By MANUEL VALDES, Associated Press Writer
April 10th, 2008
The Dalai Lama answers a reporter's question upon arriving at his hotel in downtown Seattle Thursday, April 10, 2008.
(AP Photo/Stephen Brashear)
SEATTLE -- The Dalai Lama arrived in the United States on Thursday for the first time since the recent turmoil in Tibet, serenaded by fellow Tibetans as he prepared to anchor an ambitious conference on compassion.
The exiled Tibetan spiritual leader came here a day after demonstrators disrupted the Olympic torch run in San Francisco in a protest of China's treatment of his people. The Dalai Lama will be attending a five-day conference that begins Friday.
With the Dalai Lama in town, some community leaders said they expected counter-demonstrations from pro-China groups.
But all was peaceful when he arrived at a downtown hotel Thursday, telling local Tibetans who sang to him that he supports nonviolent demonstrations but was saddened by the protests in San Francisco.
In Tibet, the recent protests against five decades of Chinese rule have been the largest and most sustained in almost two decades. China has accused the Dalai Lama of being involved in the uprising. The Tibetan leader has said that he wants greater autonomy for the remote mountain region but is not seeking independence.
Earlier Thursday, during a stopover in Japan, the Dalai Lama said he has always supported China's hosting of the Olympic Games this summer, but said Beijing cannot suppress protests in Tibet with violence or tell those calling for more freedom in his homeland "to shut up."
He strongly denied Chinese allegations he and his followers have used the run-up to the Olympics to foment unrest.
"Right from the beginning, we supported the Olympic Games," he told reporters near the airport outside Tokyo. "I really feel very sad the government demonizes me. I am just a human; I am not a demon."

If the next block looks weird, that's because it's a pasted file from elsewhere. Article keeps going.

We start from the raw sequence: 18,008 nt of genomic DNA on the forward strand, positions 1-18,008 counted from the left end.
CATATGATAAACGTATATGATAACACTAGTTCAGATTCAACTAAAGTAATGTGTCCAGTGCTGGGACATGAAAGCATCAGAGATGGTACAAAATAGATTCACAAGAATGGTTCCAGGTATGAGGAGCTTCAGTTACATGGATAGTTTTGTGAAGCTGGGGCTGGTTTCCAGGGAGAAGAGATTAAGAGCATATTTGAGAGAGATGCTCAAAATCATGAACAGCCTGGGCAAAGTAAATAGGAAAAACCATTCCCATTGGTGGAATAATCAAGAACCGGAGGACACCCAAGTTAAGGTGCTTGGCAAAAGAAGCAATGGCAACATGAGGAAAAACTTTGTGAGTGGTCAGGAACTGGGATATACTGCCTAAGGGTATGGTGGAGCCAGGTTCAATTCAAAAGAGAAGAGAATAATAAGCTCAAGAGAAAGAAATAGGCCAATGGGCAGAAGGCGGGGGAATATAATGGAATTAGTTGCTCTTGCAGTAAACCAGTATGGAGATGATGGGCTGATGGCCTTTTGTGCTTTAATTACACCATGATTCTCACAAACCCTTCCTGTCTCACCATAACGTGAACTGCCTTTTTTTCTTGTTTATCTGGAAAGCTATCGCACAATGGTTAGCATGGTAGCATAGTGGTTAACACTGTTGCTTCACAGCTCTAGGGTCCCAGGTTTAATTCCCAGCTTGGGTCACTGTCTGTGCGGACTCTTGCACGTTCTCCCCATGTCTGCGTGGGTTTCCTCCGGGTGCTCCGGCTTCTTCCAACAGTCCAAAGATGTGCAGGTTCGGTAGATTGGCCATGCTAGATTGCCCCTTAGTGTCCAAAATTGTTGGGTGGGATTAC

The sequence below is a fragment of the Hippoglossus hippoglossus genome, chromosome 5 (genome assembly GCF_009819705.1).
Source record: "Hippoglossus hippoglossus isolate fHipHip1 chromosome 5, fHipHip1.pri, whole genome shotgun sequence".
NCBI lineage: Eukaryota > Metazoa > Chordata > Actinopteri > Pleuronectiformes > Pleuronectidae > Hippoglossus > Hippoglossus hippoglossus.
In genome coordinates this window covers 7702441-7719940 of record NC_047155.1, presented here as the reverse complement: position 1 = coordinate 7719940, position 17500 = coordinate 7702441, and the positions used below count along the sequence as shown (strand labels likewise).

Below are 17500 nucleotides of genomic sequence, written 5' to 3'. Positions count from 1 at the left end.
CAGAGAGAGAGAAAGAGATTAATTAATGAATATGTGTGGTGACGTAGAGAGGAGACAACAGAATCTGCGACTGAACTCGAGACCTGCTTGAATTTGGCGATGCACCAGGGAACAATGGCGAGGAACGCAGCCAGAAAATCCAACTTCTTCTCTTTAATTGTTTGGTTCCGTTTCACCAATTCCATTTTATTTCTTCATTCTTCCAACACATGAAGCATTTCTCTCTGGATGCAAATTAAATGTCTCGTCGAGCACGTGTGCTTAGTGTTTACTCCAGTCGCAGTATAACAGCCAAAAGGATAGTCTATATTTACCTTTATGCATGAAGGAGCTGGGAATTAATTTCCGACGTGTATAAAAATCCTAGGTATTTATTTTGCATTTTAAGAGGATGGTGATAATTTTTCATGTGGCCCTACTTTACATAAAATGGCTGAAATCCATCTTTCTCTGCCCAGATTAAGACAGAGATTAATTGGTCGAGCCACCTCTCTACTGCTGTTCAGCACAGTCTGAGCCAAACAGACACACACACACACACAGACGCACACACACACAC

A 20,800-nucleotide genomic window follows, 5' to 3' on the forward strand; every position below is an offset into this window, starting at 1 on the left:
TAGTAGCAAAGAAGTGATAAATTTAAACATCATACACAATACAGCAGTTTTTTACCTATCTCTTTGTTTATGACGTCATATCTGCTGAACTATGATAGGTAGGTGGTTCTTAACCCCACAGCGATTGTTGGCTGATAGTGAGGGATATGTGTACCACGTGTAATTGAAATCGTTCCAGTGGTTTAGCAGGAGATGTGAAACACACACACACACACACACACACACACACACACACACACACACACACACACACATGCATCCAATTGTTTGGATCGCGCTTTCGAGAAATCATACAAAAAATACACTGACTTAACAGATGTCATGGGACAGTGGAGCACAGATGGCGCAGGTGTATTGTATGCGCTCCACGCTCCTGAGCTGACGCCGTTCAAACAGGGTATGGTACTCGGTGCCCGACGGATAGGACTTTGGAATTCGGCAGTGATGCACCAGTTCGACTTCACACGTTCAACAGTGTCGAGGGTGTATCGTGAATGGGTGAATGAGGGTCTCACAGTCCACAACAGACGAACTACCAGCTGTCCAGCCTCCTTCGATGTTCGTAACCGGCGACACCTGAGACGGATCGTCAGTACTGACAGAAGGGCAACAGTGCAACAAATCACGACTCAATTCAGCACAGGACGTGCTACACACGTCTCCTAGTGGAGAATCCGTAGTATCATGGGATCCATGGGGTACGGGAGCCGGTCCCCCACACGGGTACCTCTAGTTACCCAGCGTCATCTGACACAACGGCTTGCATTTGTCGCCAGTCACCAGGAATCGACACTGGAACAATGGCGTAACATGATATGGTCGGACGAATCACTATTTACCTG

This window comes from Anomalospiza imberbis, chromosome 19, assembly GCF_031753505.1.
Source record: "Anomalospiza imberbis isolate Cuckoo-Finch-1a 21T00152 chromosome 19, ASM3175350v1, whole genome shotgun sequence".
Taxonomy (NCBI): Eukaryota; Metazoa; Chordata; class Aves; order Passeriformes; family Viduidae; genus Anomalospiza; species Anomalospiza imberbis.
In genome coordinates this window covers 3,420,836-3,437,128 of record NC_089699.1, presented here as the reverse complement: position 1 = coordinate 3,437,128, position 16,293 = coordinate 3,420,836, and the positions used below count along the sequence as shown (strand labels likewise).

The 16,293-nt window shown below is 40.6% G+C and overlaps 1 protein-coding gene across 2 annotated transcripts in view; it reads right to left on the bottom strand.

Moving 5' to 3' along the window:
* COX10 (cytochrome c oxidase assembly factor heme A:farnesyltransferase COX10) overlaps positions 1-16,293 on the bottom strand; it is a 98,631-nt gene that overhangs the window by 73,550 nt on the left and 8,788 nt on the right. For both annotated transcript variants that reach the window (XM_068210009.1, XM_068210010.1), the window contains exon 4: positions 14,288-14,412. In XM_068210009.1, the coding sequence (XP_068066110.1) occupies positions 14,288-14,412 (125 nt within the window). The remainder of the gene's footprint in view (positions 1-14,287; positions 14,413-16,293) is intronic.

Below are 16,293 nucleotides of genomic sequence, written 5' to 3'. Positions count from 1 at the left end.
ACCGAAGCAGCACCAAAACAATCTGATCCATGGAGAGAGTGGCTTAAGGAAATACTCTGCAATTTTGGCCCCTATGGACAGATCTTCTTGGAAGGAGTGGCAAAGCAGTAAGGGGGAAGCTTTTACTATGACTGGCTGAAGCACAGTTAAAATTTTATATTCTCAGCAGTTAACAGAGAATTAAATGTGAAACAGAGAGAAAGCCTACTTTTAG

Organizers of the five-day Seeds of Compassion conference in Seattle say the Dalai Lama's visit is expected to draw more than 150,000 people.
The Chinese community in Seattle has been split by the Tibetan situation, said Assunta Ng, publisher of the Northwest Asian Weekly, a local Asian-American community newspaper. Ng said she wouldn't be surprised if pro-China demonstrators show up at some of the events, and added that some Chinese students plan to protest the politicization of the Olympics.
The conference will feature dozens of workshops on various subjects, beginning with a panel discussion Friday with the Dalai Lama on "The Scientific Basis for Compassion: What We Know Now."
Tickets for events involving the Dalai Lama have already sold out, according to the conference Web site.
Seattle Mayor Greg Nickels will present the key to the city to the Tibetan leader and the University of Washington will present him an honorary degree.
The Dalai Lama fled to India after a failed uprising in 1959 in Tibet, but remains the religious and cultural leader of many Tibetans. He was awarded the Nobel Peace prize in 1989.
He was determined to attend the Seattle conference because of his commitment to global peace, organizers said.
"He wants compassion for both sides, for the Tibetans, for the Chinese brothers," said Lama Tenzin Dhonden, a Tibetan monk who spearheaded the development of the conference.
After Seattle, the Dalai Lama is scheduled to speak at the University of Michigan at Ann Arbor on April 19 and 20, then at Colgate University in Hamilton, N.Y., on April 22.